|Publication number||US7415337 B2|
|Application number||US 11/189,260|
|Publication date||Aug 19, 2008|
|Filing date||Jul 26, 2005|
|Priority date||Jul 26, 2005|
|Also published as||DE602006008705D1, EP1747947A1, EP1747947B1, US20070027584|
|Publication number||11189260, 189260, US 7415337 B2, US 7415337B2, US-B2-7415337, US7415337 B2, US7415337B2|
|Inventors||Lawrence C. Hau, Kevin D. Kincaid|
|Original Assignee||Delphi Technologies, Inc.|
|Export Citation||BiBTeX, EndNote, RefMan|
|Patent Citations (31), Non-Patent Citations (1), Referenced by (4), Classifications (11), Legal Events (2) |
|External Links: USPTO, USPTO Assignment, Espacenet|
Method and apparatus for detecting a pedestrian impact
US 7415337 B2
The collision of a vehicle with a pedestrian is detected based on the response of bend sensor segments affixed to a vehicle body panel such as a bumper fascia. The sensor data is processed to identify the location of an object impacting the body panel, and is correlated with calibration data to determine the shape and mass of the object. Impacts with pedestrians are discriminated from impacts with other objects based on the determined shape and mass.
1. A method of detecting an impact of a vehicle with a pedestrian, comprising the steps of:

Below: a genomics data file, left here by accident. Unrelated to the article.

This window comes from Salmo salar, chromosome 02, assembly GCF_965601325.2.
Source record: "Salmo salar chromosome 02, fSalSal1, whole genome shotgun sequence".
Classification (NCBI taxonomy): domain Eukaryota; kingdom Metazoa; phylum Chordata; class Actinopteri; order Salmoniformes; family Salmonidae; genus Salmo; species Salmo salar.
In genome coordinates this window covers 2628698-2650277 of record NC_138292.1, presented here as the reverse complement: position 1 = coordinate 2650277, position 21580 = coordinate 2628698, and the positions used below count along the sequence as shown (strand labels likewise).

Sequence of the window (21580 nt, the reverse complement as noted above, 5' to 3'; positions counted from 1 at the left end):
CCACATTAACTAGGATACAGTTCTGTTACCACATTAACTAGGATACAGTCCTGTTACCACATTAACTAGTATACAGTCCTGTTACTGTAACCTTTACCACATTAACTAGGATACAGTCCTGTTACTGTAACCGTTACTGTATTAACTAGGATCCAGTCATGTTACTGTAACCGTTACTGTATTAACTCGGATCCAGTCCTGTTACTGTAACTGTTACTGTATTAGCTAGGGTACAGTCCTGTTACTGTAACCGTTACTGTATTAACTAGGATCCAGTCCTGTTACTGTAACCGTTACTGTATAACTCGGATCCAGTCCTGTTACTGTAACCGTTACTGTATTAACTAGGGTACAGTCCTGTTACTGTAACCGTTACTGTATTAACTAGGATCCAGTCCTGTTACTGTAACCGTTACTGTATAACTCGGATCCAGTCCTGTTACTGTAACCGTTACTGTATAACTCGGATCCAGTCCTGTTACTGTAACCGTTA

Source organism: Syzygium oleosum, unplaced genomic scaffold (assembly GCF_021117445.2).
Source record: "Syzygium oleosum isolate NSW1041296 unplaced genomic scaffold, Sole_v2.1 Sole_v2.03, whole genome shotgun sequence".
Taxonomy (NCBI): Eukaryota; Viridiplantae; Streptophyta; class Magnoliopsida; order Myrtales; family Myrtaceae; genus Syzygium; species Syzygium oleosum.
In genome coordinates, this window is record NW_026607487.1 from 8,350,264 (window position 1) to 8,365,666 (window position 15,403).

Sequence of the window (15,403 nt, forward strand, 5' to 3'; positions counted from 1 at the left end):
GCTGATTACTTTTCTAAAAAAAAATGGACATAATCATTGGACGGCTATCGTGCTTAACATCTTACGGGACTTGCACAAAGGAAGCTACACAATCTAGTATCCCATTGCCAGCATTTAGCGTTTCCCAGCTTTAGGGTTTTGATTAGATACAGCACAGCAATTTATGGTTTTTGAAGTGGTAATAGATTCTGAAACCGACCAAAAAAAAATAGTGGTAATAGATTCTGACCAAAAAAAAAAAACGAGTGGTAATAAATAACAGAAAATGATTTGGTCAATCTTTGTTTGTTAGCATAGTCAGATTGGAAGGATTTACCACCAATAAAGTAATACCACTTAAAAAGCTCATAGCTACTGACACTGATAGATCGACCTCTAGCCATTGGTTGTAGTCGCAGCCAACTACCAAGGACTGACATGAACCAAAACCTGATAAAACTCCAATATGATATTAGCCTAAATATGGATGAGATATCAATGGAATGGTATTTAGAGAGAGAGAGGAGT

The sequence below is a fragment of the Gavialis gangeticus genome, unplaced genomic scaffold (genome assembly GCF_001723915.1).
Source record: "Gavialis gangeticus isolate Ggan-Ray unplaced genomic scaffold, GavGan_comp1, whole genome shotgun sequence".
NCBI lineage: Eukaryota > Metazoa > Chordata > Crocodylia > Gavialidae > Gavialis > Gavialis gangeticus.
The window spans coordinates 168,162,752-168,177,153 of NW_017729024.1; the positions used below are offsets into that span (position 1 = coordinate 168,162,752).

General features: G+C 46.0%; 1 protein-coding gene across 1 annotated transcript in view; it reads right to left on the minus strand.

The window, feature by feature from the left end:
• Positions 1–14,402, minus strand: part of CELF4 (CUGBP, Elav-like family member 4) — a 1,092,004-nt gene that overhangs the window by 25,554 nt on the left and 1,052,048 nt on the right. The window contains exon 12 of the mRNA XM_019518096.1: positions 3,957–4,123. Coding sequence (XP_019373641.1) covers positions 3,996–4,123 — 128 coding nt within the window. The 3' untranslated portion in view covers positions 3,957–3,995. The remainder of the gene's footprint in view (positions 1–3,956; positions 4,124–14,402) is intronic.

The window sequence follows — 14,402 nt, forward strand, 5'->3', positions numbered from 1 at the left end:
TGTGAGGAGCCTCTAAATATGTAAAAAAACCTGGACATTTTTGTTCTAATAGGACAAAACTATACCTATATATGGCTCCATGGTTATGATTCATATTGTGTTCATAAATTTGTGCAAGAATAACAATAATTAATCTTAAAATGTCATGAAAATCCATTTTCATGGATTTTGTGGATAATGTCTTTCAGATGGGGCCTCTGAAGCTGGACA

sensing deflections of a vehicle body panel at distributed sensing locations on said body panel;
identifying peak changes in the sensed deflection at each sensing location during impacts between said body panel and test objects of diverse shape and diverse mass at different impact speeds and sensing locations;
storing the identified peak changes in sensed deflection to form a body of baseline calibration data categorized by impact location, impact speed, test object mass, and test object shape;
detecting an impact between said body panel and an unknown object when the deflection sensed at one or more of said distributed sensing locations exceeds a threshold, and designating an impact location as the sensing location with highest deflection;
determining an impact speed between said body panel and said unknown object;
retrieving baseline calibration data corresponding to the designated impact location and the determined impact speed;
correlating peak changes in the sensed deflections due to the detected impact with the retrieved baseline calibration data to determine a shape and a mass of said unknown object; and
determining if said unknown object is a pedestrian based in part on the determined shape and the determined mass.
2. The method of claim 1
the retrieved baseline calibration data includes an on-location peak deflection value for the designated impact location, and off-location peak deflection values for sensing locations away from the designated impact location; and
the peak changes in the sensed deflections due to the detected impact are correlated with the on-location peak deflection value to determine the mass of the unknown object, and with the off-location peak deflection values to determine the shape of the unknown object.
3. The method of claim 1
, including the steps of:
determining a speed of said vehicle when said impact is detected; and